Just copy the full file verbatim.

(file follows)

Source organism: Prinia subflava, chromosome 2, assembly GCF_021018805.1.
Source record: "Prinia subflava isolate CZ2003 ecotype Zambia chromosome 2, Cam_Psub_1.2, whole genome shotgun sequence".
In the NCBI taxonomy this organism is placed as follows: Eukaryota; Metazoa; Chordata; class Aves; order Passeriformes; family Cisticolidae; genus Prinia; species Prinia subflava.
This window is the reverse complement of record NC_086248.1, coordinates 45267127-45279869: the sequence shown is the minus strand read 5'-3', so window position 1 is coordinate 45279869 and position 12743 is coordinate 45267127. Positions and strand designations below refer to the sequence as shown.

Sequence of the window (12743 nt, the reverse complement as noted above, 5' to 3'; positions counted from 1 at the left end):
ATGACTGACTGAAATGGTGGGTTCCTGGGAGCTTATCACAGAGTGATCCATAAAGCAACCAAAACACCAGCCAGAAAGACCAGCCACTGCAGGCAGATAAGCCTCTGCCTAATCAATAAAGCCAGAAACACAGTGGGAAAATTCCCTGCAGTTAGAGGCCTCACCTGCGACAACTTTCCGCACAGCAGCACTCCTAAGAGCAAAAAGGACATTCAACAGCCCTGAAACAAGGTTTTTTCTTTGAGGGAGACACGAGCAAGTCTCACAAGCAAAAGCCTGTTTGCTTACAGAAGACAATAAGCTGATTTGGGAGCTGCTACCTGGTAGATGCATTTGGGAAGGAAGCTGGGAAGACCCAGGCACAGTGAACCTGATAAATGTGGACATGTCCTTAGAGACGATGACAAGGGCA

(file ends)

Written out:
Source organism: Prinia subflava, chromosome 2, assembly GCF_021018805.1.
Source record: "Prinia subflava isolate CZ2003 ecotype Zambia chromosome 2, Cam_Psub_1.2, whole genome shotgun sequence".
In the NCBI taxonomy this organism is placed as follows: Eukaryota; Metazoa; Chordata; class Aves; order Passeriformes; family Cisticolidae; genus Prinia; species Prinia subflava.
This window is the reverse complement of record NC_086248.1, coordinates 45267127-45279869: the sequence shown is the minus strand read 5'-3', so window position 1 is coordinate 45279869 and position 12743 is coordinate 45267127. Positions and strand designations below refer to the sequence as shown.

Sequence of the window (12743 nt, the reverse complement as noted above, 5' to 3'; positions counted from 1 at the left end):
ATGACTGACTGAAATGGTGGGTTCCTGGGAGCTTATCACAGAGTGATCCATAAAGCAACCAAAACACCAGCCAGAAAGACCAGCCACTGCAGGCAGATAAGCCTCTGCCTAATCAATAAAGCCAGAAACACAGTGGGAAAATTCCCTGCAGTTAGAGGCCTCACCTGCGACAACTTTCCGCACAGCAGCACTCCTAAGAGCAAAAAGGACATTCAACAGCCCTGAAACAAGGTTTTTTCTTTGAGGGAGACACGAGCAAGTCTCACAAGCAAAAGCCTGTTTGCTTACAGAAGACAATAAGCTGATTTGGGAGCTGCTACCTGGTAGATGCATTTGGGAAGGAAGCTGGGAAGACCCAGGCACAGTGAACCTGATAAATGTGGACATGTCCTTAGAGACGATGACAAGGGCA